(2) We occasionally read a short story to illuminate a longer work: "Behind the White Brick" in relation to A Little Princess, "A Modern Cinderella" in relation to Little Women, "Baa, Baa, Black Sheep" in relation to The Just Stories. Choose one such pairing and explain how the larger text might be understood through the shorter.

(3) "The Walrus and the Carpenter" or "The White Knight's Song" are related to concerns Carroll dramatizes through Alice's story just as much as Jarrell's "The Owl's Bed-Time Story" or the bat's last poem are central to his own concerns. Explain, by selecting one such poem. Be sure to place it within its prose surroundings.

(4) Place Primrose's and Eustace's interactions into a larger sequence; what does that sequence tell us about their evolving relationship? And why is it so important a component within A Wonderbook for Girls and Boys?

PART THREE: Write a comparative essay on any ONE of the following topics (5 pages)

(1) Cinderella's godmother was all-powerful. But later characters who help the young are themselves depicted as marginal, vulnerable, enfeebled. Why? Like Professor Bhaer, Ram Dass is a foreigner; Miles Hendon is even more of an outsider; Carrisford is an invalid; the little King of the Golden River was rendered impotent by a king stronger than himself before he could help Gluck. And tiny, short-lived Charlotte is in many ways more fragile than the threatened Wilbur. Why are these allies presented as being themselves disempowered? What different reasons might be involved? Discuss, by dwelling on three sets of "protectors" and their wards.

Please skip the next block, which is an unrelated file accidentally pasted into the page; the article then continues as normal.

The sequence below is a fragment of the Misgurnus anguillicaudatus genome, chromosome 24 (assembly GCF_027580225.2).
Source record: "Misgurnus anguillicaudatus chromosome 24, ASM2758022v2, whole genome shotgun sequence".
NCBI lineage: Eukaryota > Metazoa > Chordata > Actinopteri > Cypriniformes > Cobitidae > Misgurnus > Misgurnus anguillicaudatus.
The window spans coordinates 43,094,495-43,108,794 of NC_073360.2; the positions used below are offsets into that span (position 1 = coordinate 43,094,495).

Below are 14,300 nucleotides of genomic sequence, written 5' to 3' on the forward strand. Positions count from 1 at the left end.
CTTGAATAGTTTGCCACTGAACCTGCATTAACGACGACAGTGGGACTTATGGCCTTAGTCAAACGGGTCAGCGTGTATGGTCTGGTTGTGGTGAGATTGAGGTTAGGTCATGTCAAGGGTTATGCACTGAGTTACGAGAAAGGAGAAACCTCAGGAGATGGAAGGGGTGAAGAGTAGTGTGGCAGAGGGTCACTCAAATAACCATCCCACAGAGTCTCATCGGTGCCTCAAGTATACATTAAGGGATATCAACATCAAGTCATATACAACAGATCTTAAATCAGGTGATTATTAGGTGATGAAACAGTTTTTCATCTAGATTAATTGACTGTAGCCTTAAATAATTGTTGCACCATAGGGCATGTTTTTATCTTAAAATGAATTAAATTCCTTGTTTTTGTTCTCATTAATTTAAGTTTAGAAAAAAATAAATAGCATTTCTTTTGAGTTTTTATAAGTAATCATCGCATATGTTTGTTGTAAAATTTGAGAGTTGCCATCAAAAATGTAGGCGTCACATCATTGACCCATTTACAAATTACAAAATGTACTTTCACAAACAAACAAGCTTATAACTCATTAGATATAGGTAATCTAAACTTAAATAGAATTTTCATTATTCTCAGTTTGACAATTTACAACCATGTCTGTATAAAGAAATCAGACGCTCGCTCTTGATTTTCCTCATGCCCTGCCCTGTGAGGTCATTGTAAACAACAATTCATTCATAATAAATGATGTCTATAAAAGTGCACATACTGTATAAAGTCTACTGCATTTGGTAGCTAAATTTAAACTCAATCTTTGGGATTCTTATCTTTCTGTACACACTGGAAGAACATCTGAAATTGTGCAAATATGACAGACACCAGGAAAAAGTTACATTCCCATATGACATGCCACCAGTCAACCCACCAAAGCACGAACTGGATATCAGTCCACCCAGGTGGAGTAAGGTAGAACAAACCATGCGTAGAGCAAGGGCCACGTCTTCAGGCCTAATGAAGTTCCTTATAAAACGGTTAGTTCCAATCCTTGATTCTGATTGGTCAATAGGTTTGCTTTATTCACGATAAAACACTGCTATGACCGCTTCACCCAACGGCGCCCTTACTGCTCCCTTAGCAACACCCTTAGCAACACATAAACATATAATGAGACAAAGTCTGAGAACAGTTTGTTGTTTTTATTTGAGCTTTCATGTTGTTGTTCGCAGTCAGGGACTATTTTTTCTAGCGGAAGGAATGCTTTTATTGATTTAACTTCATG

(2) Given the notion that children's books should supposedly help "socialize" the young, it seems curious that

the texts we've read so often seem to endorse asocial or anti-social behavior: Kipling's Elephant Child winds up "spanking" grownups with his new trunk; the Wild Things mirror Max's defiance; gluttonous Templeton and Jenny disregard others with impunity; and then there are those two aggressive Babies, Burnett's and Sendak's,

and more. Discuss the different roles three such figures play, and assess their possible impact on a child-reader.

(3) Write an essay tracing what we've called the "maternal axis" through at least three major permutations.

(4) Whereas animal companions once brought a child in contact with magic (the birds in "Ashenputtel," for instance), they seem to serve more psychological needs in later fictions: it is Jo and Sarah who invest their rats with meaning, Fern who puts Wilbur into a baby carriage, Alice who transforms the Black Kitten into a Red Queen or David who dreams up an owl mother. Is this investment manipulative? Does it rob the animal of an intrinsic significance? Discuss, by considering three texts.

(5) Write an essay in which you contrast two fictions in which a child's forays into fantasy are encouraged with two fictions in which imaginative excesses seem to be frowned upon. Choose your examples with care.

(6) Verbal nonsense or anti-sense functions very differently in the fantasylands created by Carroll, Baum, Carryll, and the Sendak of Higglety, Pigglety, Pop! Work out the differences through a close analysis of comparable passages in any two of these texts.